Did you know that Woody Allen so disliked his 1979 masterpiece Manhattan that he offered United Artists to direct a subsequent movie for free if they shelved it? Perhaps he felt that he put too much of himself on screen, or perhaps he thought the next film after his 1977 Best-Picture-winning Annie Hall would not be as well-received or as artistic. But thankfully for us, UA didn't listen to him.
I was quite surprised when I learned that this was an historical fact. And after watching this nearly flawless film again recently, I decided it was worth revisiting on its 25th birthday and assessing its urban properties as compared to the Manhattan landscape of 2004. What I discovered when I looked through this lens was that the film was able to freeze the city. Manhattan became timeless in Manhattan.
The last sentences of the film's opening voiceover (spoken by Woody, as TV writer Isaac Davis) are uttered with Gershwin's "Rhapsody in Blue" on the soundtrack and while we see New York City through the breathtaking black-and-white lens of Gordon Willis; as it was then and now-bustling and beautiful. After failed attempts to properly begin his book and introduce the city to us, Isaac comes up with this: "Chapter One. He was as tough and romantic as the city he loved. Beneath his black-rimmed glasses was the coiled sexual power of a jungle cat. I love this. New York was his town, and it always would be..." And then the crescendo of Gershwin erupts. However, before we actually meet Isaac and the film's cast, we know its title (the only Woody film whose title is uniquely presented-as a vertically flashing parking sign), we hear these words, and we know that the movie will introduce us to an assemblage of characters, but what we see here is that the setting is just as important as these characters-where they say it will be just as important as what they say.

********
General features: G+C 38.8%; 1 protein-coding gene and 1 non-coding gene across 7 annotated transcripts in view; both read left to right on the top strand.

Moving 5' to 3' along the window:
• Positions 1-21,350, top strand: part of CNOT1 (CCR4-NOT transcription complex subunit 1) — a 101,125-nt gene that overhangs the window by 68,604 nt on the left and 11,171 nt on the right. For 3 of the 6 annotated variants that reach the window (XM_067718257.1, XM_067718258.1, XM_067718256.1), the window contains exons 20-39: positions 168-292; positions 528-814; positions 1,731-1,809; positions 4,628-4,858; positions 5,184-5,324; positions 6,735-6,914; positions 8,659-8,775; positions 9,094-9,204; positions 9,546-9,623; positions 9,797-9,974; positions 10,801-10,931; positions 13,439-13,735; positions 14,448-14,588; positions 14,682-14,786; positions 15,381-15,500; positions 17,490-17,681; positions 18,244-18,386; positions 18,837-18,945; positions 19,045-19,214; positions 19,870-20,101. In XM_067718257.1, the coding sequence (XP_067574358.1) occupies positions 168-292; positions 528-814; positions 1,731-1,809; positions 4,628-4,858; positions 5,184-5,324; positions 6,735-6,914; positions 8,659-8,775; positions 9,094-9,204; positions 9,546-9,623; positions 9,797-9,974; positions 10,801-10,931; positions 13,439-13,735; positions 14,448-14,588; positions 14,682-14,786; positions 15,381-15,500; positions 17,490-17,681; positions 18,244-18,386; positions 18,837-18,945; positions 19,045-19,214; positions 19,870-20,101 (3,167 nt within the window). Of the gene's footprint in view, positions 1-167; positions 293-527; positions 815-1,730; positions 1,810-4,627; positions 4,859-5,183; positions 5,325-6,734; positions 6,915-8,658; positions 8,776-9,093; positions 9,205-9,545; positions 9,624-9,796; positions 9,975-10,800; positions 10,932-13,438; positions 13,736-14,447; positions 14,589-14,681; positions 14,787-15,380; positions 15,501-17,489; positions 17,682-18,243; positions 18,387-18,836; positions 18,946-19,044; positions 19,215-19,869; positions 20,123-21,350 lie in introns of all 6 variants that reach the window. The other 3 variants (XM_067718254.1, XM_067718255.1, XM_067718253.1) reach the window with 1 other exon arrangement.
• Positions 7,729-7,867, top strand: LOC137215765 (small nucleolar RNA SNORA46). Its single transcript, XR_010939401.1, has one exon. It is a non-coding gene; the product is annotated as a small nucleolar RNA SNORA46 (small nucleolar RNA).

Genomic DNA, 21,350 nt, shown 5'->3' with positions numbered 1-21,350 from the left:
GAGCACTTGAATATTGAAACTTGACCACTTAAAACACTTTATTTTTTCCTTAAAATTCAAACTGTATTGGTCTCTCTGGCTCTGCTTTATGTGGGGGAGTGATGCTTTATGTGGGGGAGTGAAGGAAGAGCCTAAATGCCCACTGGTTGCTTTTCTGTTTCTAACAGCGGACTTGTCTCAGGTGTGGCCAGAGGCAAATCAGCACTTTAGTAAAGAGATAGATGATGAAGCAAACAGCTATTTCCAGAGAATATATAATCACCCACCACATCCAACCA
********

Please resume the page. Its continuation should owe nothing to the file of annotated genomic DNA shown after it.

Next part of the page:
In his review for The New York Times, published the day the film opened, Vincent Canby wrote: "I suspect there will be much more to say about Manhattan in the future. Mr. Allen's progress as one of our major filmmakers is proceeding so rapidly that we who watch him have to pause occasionally to catch our breath." Canby may have been a Woody Allen devotee, but I doubt there is a true Manhattanite that does not watch Woody, or at least seek him out along the paths of Central Park (where I once passed him). Because so many of his movies are based in Manhattan, to be a consummate New Yorker, I would argue, is also to know its movies. Woody belongs in New York, he is the "jungle cat behind the black-rimmed glasses," but he also belongs to New York. And Manhattan is his Ode, his Sonnet, his Treatise on the Greatness of the City. Woody is our tour guide here, ushering us from one landmark to the next-and the irony is that all of the landmarks of 1979 Manhattan have remained:
But he returns
to it. And then the just-turned-eighteen Tracy is wise enough to speak
the film's last line (with "Rhapsody" again in the background):
"Not everybody gets corrupted. You have to have a little faith in
people." Isaac, two decades older, ironically and purposefully ends
his relationship with Tracy at the counter of a soda fountain while she
drinks a juvenile malt and a delicate tear runs down her cheek. And then
months later she tells him that he should have faith in people. Her innocence
is refreshing, and her maturity beyond her years is simultaneously fascinating.
This moment is actually quite like the city itself-overwhelmingly tall
and dark yet filled with many moments and places of intimacy; corrupt
yet filled with an undeniable energy; dirty but massively beautiful. In
a word: Timeless.